When I returned to campus from the wonderful Sweetlife music festival, I was greeted by the chants of my fellow friends who had begun celebrating Osama Bin Laden’s death. As a student from Turkey, a country with a history of terrorism, I am particularly sensitive to any act of terrorism. I also vividly remember September 11, 2001; as a 10-year-old, the image of the falling towers on every channel made it difficult for me to even enter tall buildings in the months following.
It was only after arriving at Washington, D.C., that I fully grasped the significance of 9/11, especially for my American peers. This tragically memorable moment had influenced the way they started viewing the Middle East and the world at large. The Middle East now meant one world with the Muslim population all categorized under one Islam. Leaving the ethnic, religious and regional debates aside, I am amazed and shocked by the continuation of the pattern of collective reaction: Bin Laden’s death sparked the long-forgotten pride in being American.
A lot of Georgetown students prefer getting Grab ‘n‘ Go in order to stay in their cubicles on Sunday evenings, yet a great number of my peers had already arrived at the White House as of May 2, 12:52 a.m. Even though the moment was “historical” as my roommate put it, I chose to stay in my room to try my best to understand how and why so many students reacted immediately and without really considering the implications of this breaking news.
I understand and support those who feel proud of the United States’ success in fighting terrorism that is apparently reflected through Bin Laden’s death, and I respect all who lost their lives on the way to this goal. However, I am very much disappointed at my peers’ immediate extreme reaction, which appears to assume the death of one target cleans up the mess called terrorism.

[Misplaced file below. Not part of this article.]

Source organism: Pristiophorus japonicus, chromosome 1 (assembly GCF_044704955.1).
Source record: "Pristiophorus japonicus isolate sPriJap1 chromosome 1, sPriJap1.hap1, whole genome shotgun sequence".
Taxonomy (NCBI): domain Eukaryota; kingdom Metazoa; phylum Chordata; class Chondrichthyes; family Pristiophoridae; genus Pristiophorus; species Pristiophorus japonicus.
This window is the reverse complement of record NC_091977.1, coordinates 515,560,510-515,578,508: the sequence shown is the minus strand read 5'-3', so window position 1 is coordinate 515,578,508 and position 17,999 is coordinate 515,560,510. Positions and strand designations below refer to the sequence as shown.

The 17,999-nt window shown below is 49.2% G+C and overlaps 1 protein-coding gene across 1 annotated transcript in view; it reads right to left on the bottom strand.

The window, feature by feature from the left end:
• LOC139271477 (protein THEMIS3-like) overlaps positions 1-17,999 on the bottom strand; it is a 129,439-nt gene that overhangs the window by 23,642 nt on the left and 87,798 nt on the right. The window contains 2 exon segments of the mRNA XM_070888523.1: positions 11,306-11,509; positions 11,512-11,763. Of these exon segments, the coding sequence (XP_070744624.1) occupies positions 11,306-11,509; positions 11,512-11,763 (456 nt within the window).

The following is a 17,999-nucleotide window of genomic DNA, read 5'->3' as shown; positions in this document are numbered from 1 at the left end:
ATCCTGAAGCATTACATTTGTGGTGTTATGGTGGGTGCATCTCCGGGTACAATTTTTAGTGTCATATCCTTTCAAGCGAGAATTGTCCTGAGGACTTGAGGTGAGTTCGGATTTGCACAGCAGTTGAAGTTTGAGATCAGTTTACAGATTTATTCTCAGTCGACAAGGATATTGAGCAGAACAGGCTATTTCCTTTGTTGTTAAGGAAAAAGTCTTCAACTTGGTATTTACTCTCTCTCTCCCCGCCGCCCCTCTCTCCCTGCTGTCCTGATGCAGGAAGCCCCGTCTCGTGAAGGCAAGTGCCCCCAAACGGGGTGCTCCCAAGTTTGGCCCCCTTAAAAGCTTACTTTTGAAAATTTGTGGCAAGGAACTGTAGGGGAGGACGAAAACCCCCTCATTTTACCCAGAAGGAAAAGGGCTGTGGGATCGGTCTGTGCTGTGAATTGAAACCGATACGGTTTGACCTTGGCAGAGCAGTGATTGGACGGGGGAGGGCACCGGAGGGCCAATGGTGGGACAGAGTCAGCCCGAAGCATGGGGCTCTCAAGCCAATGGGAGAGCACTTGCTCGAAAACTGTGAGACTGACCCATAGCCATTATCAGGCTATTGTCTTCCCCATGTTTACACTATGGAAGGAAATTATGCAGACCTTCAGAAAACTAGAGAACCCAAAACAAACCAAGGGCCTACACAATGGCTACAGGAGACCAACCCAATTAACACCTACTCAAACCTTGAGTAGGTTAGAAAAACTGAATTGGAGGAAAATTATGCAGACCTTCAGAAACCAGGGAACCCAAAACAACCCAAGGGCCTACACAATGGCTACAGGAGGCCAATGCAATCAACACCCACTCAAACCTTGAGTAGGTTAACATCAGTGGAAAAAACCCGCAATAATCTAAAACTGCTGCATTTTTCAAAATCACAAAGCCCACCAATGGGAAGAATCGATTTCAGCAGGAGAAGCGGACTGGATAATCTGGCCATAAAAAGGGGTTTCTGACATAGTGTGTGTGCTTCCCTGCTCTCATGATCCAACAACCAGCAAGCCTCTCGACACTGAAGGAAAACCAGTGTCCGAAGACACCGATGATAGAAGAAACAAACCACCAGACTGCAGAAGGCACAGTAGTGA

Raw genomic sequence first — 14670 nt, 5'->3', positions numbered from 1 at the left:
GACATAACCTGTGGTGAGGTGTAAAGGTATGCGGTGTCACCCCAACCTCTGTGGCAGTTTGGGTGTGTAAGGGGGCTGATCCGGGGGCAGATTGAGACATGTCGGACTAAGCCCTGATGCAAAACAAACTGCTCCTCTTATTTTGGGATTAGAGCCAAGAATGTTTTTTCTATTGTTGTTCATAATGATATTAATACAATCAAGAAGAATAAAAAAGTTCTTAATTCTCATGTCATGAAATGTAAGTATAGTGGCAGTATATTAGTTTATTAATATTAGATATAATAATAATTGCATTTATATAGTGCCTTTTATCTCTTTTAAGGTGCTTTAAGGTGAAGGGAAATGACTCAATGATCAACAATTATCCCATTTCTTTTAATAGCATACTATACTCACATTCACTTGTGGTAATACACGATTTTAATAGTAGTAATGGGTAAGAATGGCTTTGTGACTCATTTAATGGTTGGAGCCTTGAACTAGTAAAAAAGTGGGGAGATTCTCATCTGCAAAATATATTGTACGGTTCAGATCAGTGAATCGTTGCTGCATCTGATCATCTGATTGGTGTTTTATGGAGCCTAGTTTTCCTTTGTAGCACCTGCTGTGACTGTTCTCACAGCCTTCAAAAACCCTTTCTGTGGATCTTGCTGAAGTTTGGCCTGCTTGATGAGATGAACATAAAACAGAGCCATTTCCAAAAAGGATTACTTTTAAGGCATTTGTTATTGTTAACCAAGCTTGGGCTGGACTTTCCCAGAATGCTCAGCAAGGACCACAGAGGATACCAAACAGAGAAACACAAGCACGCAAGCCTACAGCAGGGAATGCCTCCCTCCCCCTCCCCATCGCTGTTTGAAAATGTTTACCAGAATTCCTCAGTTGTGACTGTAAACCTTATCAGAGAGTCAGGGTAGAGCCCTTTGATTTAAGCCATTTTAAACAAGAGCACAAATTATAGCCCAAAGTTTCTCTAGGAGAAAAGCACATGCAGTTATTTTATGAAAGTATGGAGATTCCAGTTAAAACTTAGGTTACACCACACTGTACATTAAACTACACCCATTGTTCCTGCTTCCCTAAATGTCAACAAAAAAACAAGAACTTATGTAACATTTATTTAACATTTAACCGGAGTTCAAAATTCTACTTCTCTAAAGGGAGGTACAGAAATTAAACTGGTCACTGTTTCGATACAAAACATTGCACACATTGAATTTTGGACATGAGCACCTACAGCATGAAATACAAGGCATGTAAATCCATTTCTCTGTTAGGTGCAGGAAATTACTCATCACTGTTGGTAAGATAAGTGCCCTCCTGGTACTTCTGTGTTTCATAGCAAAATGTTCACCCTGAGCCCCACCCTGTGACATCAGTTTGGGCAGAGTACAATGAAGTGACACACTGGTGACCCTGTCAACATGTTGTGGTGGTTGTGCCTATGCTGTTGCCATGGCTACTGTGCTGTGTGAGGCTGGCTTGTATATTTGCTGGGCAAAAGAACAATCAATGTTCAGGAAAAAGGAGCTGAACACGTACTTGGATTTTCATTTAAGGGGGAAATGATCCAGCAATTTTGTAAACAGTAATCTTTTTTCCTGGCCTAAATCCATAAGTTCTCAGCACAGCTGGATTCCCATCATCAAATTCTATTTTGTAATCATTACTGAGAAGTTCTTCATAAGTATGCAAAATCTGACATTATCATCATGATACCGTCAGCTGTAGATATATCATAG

What was it exactly that drove Georgetown students to leave campus and head down to the White House in the middle of the night? Was it simply national pride, or the relief from the mere existence of a horrifying figure? Has Washington D.C., London or Paris become safer after Bin Laden’s death?
Without questioning how or why Bin Laden was found, why do educated future leaders celebrate the death of a terrorist instead of wondering whether or not justice was served? President Obama’s speech on the emotional atmosphere during and after September 11 did not give much detail regarding the killing of Bin Laden, yet has already managed to rally a great deal of support from students. When have we started accepting vague discourse and stopped demanding for concrete explanations?
Monday night, I noticed I mistakenly had a higher expectation of fellow Georgetown students and the American youth: I expected a reaction only after having considered and evaluated the surrounding details of a sensitive situation, such as that night. I am disappointed that there were students chanting “Hoya Saxa” in front of the White House and that the celebrations have remained at the level of the reaction of the masses. Having spoken with several friends from Cornell to Berklee College of Music, I am further disturbed by the pattern of drunken celebrations; these kinds of reactions are disrespectful to those who served for the fight against terror. Pausing for a moment and thinking about the situation instead of throwing beer parties would have been much more of a true showing of honor.
No doubt there will be many that will criticize this perspective for seemingly failing to understand the United States or seeing only the negatives in the face of good news as some of my international friends have already commented. But I hope that as we move forward in the fight against terror, fellow Georgetown students would be able to take a step back and realize that no matter how evil leaders are, their deaths alone will not eliminate terrorism. In the wake of huge international news, I hope students can learn to think before they chant.
Ceyda Erten is a sophomore in the School of Foreign Service.